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Learning the ancient lands
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All around are stones. The buildings are mason-crafted from sandstone. Many of the street walks are cobbled in smooth rock. And the land of Edinburgh is itself a mass of stone, a fortress of a city spied upon by the castle at the heights. This is Scotland’s capital, and it’s been my temporary home for a week after an overnight sleeper train from London. E dinburgh is Scotland, and Scotland has been a mystery all my life, until now. It’s not that I have decoded all of Scotland’s mysteries; it’s just that the land and the stones have become a home, and a home cannot remain a mystery. In Scotland, I have found the comfort of familiarity.

McCoy is a name of Scottish origin, and I’ve had a lifelong desire to know more of my roots. We know our line came to America by way of Ireland, as did many of the Scots-Irish who settled America. We were a fierce Protestant lot, as you’d expect when one of your relatives was named Martin Luther McCoy. When I visited Ireland, I tried to find myself, to see what of the land I recognized. I saw temper, a classic McCoy trait, when my cabbie and a bicyclist almost started boxing. I wondered which of the Dubliners could be distant cousins and just how many of the old clichés were actually true. And I wondered about Scotland, the origin point of our name. Now, a decade later, I’m in Scotland, recognizing much in a land I’ve never seen before.

I recognize the stones. To be clear, I recognize the love of stone and brick and sturdiness. My father always favored brick over wood and so do I. It must be in our blood to know that stone is permanent and wood is feeble and an invitation for rot. Did we get this knowledge from Scotland? And I’ve mentioned my Protestant roots. Did we get this gift from John Knox? I saw his house yesterday. I’ve also seen where he studied under Calvin in Geneva. Is my Protestant faith attributable to the past resident of an Edinburgh house? I don’t know, but it's likely. As I walked around Edinburgh, I tried to recognize more. Do I know these faces? Do I understand these quirks? How much of this country is deep in my blood? The more I looked, the more I liked what I saw. And I was serenaded by the lilting voices of the city. In the south, we have our dialects and our vocal beauty. I heard a different beauty here, spoken all around the city.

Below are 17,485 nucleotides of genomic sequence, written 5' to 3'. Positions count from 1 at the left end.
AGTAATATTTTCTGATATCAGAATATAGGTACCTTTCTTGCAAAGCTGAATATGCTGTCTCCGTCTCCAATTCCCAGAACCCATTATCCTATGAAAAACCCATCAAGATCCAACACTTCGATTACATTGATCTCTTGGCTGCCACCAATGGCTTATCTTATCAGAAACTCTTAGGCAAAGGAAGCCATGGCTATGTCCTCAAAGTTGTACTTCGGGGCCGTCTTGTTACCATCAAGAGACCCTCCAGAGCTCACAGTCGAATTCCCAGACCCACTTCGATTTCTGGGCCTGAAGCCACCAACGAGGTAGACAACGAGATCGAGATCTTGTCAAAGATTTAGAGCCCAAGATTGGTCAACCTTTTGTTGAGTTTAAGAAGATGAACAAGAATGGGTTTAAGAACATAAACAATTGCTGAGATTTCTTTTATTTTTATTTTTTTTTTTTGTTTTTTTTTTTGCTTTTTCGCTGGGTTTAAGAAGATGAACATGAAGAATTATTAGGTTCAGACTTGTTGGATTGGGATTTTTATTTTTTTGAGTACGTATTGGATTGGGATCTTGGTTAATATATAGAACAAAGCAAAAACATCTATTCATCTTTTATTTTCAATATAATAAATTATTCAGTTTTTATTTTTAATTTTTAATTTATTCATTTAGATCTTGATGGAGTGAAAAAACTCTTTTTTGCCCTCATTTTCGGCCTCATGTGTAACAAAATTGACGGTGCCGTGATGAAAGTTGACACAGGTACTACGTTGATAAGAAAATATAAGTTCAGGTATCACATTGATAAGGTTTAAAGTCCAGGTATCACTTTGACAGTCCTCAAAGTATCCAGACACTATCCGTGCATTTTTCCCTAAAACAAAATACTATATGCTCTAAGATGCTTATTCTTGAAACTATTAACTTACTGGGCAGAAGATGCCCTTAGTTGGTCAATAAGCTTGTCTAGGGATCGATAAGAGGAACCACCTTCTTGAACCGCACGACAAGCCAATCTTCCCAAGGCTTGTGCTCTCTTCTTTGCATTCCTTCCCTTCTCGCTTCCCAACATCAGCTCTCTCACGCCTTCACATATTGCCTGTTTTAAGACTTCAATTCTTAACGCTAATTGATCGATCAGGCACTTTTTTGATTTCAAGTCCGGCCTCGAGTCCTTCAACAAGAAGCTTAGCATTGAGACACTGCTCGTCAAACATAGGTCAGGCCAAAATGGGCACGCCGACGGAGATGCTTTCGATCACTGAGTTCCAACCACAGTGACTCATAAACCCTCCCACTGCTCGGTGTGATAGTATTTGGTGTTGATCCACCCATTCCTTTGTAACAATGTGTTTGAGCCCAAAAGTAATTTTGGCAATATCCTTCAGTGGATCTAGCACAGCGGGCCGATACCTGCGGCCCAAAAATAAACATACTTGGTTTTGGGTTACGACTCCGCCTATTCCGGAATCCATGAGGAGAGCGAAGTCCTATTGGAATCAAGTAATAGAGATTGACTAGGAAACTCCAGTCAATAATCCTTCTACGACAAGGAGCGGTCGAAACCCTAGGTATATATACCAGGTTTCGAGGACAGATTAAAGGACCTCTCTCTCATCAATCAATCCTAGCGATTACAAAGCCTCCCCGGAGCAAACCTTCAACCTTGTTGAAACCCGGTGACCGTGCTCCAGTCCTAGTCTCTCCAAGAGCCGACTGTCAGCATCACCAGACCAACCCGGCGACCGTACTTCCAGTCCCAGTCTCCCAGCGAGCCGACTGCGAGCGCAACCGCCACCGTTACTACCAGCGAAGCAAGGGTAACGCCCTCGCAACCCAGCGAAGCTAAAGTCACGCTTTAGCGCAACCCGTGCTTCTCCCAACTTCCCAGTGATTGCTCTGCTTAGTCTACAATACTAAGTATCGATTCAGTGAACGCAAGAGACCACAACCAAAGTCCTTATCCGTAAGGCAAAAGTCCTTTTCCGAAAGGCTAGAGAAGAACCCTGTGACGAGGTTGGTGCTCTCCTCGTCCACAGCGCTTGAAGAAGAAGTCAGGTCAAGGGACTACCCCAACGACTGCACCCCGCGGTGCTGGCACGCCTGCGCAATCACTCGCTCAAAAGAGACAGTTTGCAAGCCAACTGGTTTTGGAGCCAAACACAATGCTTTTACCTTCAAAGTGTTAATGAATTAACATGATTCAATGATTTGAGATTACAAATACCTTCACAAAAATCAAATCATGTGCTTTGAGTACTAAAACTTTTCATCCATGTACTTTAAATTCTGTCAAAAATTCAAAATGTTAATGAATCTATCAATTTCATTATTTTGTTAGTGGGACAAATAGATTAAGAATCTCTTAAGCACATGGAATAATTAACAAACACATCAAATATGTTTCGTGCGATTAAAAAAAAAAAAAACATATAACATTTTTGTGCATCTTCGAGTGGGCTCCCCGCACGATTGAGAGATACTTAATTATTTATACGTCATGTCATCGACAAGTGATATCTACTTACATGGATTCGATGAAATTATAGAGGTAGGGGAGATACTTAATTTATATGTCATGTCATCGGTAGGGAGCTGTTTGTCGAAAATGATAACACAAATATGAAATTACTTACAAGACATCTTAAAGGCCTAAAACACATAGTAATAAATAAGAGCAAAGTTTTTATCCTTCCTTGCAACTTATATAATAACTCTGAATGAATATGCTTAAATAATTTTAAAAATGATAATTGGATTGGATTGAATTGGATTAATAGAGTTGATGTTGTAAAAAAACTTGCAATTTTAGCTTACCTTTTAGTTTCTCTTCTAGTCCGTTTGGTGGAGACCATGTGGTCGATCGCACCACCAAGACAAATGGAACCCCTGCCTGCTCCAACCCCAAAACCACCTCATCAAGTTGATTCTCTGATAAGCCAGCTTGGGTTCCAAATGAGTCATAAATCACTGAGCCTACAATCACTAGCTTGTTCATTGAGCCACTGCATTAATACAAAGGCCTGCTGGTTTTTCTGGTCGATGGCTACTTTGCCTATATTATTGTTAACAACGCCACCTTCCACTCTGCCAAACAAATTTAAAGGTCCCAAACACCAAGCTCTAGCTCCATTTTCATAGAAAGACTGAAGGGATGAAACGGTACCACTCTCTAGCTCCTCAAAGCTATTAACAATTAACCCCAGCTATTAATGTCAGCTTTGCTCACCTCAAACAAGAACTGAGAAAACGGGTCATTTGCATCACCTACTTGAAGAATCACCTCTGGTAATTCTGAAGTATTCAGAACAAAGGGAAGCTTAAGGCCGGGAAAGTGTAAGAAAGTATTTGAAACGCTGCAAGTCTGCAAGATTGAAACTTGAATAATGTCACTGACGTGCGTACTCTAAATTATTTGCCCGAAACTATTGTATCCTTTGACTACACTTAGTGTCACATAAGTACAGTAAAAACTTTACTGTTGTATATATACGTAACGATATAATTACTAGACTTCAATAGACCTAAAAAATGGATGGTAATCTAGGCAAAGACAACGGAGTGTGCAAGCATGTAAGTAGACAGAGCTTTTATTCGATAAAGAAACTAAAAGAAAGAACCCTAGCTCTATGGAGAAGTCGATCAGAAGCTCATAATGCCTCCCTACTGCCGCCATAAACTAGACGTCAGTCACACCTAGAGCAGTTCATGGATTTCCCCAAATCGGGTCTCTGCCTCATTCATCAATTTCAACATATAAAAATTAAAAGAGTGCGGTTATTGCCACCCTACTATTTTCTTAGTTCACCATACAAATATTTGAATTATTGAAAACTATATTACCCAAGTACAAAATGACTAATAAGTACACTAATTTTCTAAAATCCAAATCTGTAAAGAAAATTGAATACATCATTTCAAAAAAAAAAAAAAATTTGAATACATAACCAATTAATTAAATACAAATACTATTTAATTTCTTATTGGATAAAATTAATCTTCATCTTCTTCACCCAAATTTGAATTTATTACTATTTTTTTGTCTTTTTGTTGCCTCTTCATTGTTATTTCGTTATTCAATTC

Today, I hiked the mass of stones to reach Edinburgh Castle, a fortress of simple yet utterly effective defense. As I was on my way to the castle, I wondered if I should bother to go there. My historical Scottish McCoys were unlikely to have been invited inside any castle gates unless there was a drain to unclog, or a stone to cut, or a big oak door to repair. I know I come from a long line of doers and manual laborers, so I thought I’d be better off going to one of the museums to see if they had a display of ancient brooms, rakes, shears, and hammers. I would recognize those. And they would likely recognize fresh McCoy blood and sinew and jump from the display cases into my hands. No. I couldn’t risk that spectacle. So even though the insides of a castle wouldn't recall the footsteps of my line, I went to the top of the stones, bought my entry ticket and spent far too much time admiring the walls and doors, far too little recognizing anything to do with royalty or luxury.

Now I’m ready to return to London on the Caledonian Sleeper, called away by the calendar, but not by the heart. If I could stay a few months in Edinburgh, I’d be happy. I’d learn the lilt. I’d cover myself in the same wool creations that warm the residents. I’d haunt the city and the museums and the pubs, meeting ancient cousins and telling stories from Georgia. History tells me my line of McCoy cousins would recognize the public houses long before they’d recognize the insides of a castle. Pubs, like the one I’m sitting in right now, have always catered to guests who know about brooms, and hammers, and shears. We are the common royalty, who live far below the castles and palaces. And I am a guest today, sitting at table 10 in The Conan Doyle pub on a beautiful, warm May Day, drinking a pint of Aspall cider, and admiring the week of royal treatment I’ve received from the pub's staff and the city's residents. This column is a postcard from Edinburgh, from a McCoy cousin who has been well-treated and honored on his return to the homeland he’s never before visited and yet, one he has always known deep in his blood.

David McCoy is a lifetime resident of “The Glorious South” and a repeat winner of the Georgia Press Association's Joe Parham Trophy for his humor column, Pecan Pie for the Mind. David lives in Covington, Georgia but can often be found among the North Georgia mountains, depending on the weather and the availability of clean towels and fresh, hot coffee. He can be reached at